I invited one of my daughter’s friends to her birthday party and when the girl’s mom didn’t RSVP, I sent a friendly text communicating how badly my daughter wanted her to attend. The mom responded by saying her daughter wouldn’t be able to come because (and she admitted the awkwardness of this) her daughter told her that my child has been teasing, taunting and hurting her daughter’s feelings almost every day. I don’t know what to think because I don’t see what goes on at school…but if it’s true that my child is a bully, what should I do about it? — Liv, New Jersey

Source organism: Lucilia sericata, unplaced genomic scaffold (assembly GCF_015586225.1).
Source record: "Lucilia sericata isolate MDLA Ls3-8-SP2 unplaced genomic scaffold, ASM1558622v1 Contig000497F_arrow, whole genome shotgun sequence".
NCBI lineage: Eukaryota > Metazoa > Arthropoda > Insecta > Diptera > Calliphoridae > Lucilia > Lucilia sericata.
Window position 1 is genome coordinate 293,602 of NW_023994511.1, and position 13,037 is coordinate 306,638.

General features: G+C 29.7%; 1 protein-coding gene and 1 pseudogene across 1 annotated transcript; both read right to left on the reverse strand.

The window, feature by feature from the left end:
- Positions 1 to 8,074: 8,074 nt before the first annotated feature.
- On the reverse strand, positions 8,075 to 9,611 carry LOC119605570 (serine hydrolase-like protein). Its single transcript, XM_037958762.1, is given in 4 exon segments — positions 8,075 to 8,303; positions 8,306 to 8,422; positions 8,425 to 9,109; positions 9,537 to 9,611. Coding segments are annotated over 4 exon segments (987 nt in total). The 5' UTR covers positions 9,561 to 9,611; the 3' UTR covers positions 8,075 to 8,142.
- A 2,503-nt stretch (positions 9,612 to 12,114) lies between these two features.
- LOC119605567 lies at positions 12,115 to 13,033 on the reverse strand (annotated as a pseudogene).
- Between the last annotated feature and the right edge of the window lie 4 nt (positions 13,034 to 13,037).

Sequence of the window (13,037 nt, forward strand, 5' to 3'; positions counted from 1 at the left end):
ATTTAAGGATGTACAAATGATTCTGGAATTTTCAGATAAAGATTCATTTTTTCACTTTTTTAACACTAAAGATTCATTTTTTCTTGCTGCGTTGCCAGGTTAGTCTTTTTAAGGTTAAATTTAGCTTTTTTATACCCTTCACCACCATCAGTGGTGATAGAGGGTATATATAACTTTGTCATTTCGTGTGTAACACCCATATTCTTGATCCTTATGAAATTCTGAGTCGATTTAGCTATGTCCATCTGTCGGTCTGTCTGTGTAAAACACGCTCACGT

I think we should start by defining bullying behavior. As a society, we have gotten caught up in the word bullying, and the minute someone else might have a bad interaction with someone or someone is mean to them, they immediately label it as being bullied. Power struggles among girls are also a common occurrence and ugly though they may be, they don’t necessarily constitute bullying. It’s important to understand that, in the true sense of the word, bullying is a pervasive, consistent aggression toward another person, either physically or emotionally.
So, with that in mind, we need to identify whether your child is the bully. And how do you do that?